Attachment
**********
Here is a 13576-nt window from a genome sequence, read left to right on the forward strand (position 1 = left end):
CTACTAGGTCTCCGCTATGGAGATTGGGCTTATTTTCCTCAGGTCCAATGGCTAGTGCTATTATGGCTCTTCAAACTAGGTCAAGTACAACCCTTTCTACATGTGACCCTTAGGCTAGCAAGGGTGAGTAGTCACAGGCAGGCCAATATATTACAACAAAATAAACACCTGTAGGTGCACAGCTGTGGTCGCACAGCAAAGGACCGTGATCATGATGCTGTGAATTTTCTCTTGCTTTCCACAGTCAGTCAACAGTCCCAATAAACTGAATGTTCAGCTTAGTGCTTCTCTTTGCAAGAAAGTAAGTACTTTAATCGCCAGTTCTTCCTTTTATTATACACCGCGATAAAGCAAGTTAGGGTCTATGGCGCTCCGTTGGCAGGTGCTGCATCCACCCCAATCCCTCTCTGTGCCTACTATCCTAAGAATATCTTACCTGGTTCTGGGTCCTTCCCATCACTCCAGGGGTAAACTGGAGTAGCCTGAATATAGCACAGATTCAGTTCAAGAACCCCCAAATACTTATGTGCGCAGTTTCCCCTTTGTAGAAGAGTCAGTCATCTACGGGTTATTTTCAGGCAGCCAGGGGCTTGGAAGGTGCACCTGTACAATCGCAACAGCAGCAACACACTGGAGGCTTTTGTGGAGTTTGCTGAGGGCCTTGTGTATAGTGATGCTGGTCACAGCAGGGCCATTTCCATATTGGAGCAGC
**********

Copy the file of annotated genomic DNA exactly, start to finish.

Here is a 13576-nt window from a genome sequence, read left to right on the forward strand (position 1 = left end):
CTACTAGGTCTCCGCTATGGAGATTGGGCTTATTTTCCTCAGGTCCAATGGCTAGTGCTATTATGGCTCTTCAAACTAGGTCAAGTACAACCCTTTCTACATGTGACCCTTAGGCTAGCAAGGGTGAGTAGTCACAGGCAGGCCAATATATTACAACAAAATAAACACCTGTAGGTGCACAGCTGTGGTCGCACAGCAAAGGACCGTGATCATGATGCTGTGAATTTTCTCTTGCTTTCCACAGTCAGTCAACAGTCCCAATAAACTGAATGTTCAGCTTAGTGCTTCTCTTTGCAAGAAAGTAAGTACTTTAATCGCCAGTTCTTCCTTTTATTATACACCGCGATAAAGCAAGTTAGGGTCTATGGCGCTCCGTTGGCAGGTGCTGCATCCACCCCAATCCCTCTCTGTGCCTACTATCCTAAGAATATCTTACCTGGTTCTGGGTCCTTCCCATCACTCCAGGGGTAAACTGGAGTAGCCTGAATATAGCACAGATTCAGTTCAAGAACCCCCAAATACTTATGTGCGCAGTTTCCCCTTTGTAGAAGAGTCAGTCATCTACGGGTTATTTTCAGGCAGCCAGGGGCTTGGAAGGTGCACCTGTACAATCGCAACAGCAGCAACACACTGGAGGCTTTTGTGGAGTTTGCTGAGGGCCTTGTGTATAGTGATGCTGGTCACAGCAGGGCCATTTCCATATTGGAGCAGC